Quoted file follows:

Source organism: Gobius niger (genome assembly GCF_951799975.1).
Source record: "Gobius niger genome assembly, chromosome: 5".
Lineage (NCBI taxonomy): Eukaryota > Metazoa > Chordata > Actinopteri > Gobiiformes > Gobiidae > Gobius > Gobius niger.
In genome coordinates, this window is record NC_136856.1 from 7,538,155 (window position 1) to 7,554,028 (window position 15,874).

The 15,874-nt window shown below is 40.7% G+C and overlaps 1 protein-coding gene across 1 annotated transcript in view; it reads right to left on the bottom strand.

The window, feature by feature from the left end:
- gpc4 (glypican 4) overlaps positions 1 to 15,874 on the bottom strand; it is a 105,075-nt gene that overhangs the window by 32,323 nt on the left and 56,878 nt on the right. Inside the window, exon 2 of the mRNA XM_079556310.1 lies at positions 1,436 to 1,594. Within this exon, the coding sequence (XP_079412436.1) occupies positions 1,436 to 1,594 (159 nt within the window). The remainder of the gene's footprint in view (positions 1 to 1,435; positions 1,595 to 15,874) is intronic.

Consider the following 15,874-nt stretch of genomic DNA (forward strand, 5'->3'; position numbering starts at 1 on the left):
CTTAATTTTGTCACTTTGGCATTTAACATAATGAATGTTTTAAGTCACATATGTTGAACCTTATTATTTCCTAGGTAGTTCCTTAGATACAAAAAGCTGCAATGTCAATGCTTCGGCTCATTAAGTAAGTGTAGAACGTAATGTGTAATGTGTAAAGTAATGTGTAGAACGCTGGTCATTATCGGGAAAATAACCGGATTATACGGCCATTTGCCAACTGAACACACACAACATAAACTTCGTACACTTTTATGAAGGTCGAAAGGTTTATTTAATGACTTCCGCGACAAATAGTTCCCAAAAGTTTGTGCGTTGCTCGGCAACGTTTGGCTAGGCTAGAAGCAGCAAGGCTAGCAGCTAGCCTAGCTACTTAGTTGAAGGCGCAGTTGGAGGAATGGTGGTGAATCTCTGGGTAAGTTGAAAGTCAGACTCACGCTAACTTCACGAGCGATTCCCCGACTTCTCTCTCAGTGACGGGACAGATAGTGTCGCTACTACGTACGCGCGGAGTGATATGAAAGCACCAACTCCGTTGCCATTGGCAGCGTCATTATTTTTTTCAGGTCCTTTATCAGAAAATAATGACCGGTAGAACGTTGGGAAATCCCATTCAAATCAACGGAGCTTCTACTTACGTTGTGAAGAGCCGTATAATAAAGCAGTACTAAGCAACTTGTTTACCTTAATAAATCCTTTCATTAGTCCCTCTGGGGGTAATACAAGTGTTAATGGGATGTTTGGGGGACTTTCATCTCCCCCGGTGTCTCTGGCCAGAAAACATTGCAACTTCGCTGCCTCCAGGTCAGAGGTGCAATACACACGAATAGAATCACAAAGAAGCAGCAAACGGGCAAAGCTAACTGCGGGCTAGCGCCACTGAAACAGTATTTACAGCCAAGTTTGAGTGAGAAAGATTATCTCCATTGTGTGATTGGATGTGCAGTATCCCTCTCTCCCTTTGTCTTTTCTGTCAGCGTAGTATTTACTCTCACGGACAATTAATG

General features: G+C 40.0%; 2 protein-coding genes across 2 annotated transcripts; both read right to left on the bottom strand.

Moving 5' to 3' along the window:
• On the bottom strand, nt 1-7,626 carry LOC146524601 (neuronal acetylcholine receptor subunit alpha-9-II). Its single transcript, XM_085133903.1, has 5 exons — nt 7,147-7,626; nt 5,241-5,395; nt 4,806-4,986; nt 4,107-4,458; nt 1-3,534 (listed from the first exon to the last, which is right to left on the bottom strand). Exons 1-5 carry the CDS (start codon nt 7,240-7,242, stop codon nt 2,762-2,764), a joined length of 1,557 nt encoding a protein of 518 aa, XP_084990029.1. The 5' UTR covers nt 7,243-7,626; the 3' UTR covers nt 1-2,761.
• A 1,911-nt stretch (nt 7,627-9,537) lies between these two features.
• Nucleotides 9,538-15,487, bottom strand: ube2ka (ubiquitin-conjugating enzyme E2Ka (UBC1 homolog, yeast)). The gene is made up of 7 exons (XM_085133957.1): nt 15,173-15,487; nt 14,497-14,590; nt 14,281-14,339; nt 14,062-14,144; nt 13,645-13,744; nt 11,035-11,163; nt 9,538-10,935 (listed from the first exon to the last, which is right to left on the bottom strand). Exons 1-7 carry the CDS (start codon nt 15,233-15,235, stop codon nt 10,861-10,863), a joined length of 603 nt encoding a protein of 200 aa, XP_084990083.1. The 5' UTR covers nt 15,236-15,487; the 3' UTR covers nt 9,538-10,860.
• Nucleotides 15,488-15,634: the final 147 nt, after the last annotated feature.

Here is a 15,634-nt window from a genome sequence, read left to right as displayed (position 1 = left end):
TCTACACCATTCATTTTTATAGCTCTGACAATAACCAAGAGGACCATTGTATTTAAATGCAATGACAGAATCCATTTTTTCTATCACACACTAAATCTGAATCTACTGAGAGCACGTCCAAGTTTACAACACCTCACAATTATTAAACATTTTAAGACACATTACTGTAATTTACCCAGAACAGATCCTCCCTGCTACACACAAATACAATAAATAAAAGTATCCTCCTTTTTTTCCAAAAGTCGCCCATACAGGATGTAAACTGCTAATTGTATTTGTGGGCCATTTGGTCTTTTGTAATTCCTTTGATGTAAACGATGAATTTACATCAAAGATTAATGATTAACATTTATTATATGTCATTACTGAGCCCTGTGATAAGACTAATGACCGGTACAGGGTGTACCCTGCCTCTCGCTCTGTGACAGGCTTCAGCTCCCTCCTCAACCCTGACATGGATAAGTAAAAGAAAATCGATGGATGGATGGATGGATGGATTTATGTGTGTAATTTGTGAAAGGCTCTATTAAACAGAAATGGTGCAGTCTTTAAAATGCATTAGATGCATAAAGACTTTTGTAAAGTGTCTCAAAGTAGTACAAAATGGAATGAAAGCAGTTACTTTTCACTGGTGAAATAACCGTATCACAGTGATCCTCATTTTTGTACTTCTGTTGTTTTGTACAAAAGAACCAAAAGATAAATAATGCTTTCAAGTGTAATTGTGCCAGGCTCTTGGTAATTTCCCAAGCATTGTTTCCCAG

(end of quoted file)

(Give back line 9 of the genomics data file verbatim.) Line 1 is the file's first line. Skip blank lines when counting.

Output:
CTTAATTTTGTCACTTTGGCATTTAACATAATGAATGTTTTAAGTCACATATGTTGAACCTTATTATTTCCTAGGTAGTTCCTTAGATACAAAAAGCTGCAATGTCAATGCTTCGGCTCATTAAGTAAGTGTAGAACGTAATGTGTAATGTGTAAAGTAATGTGTAGAACGCTGGTCATTATCGGGAAAATAACCGGATTATACGGCCATTTGCCAACTGAACACACACAACATAAACTTCGTACACTTTTATGAAGGTCGAAAGGTTTATTTAATGACTTCCGCGACAAATAGTTCCCAAAAGTTTGTGCGTTGCTCGGCAACGTTTGGCTAGGCTAGAAGCAGCAAGGCTAGCAGCTAGCCTAGCTACTTAGTTGAAGGCGCAGTTGGAGGAATGGTGGTGAATCTCTGGGTAAGTTGAAAGTCAGACTCACGCTAACTTCACGAGCGATTCCCCGACTTCTCTCTCAGTGACGGGACAGATAGTGTCGCTACTACGTACGCGCGGAGTGATATGAAAGCACCAACTCCGTTGCCATTGGCAGCGTCATTATTTTTTTCAGGTCCTTTATCAGAAAATAATGACCGGTAGAACGTTGGGAAATCCCATTCAAATCAACGGAGCTTCTACTTACGTTGTGAAGAGCCGTATAATAAAGCAGTACTAAGCAACTTGTTTACCTTAATAAATCCTTTCATTAGTCCCTCTGGGGGTAATACAAGTGTTAATGGGATGTTTGGGGGACTTTCATCTCCCCCGGTGTCTCTGGCCAGAAAACATTGCAACTTCGCTGCCTCCAGGTCAGAGGTGCAATACACACGAATAGAATCACAAAGAAGCAGCAAACGGGCAAAGCTAACTGCGGGCTAGCGCCACTGAAACAGTATTTACAGCCAAGTTTGAGTGAGAAAGATTATCTCCATTGTGTGATTGGATGTGCAGTATCCCTCTCTCCCTTTGTCTTTTCTGTCAGCGTAGTATTTACTCTCACGGACAATTAATG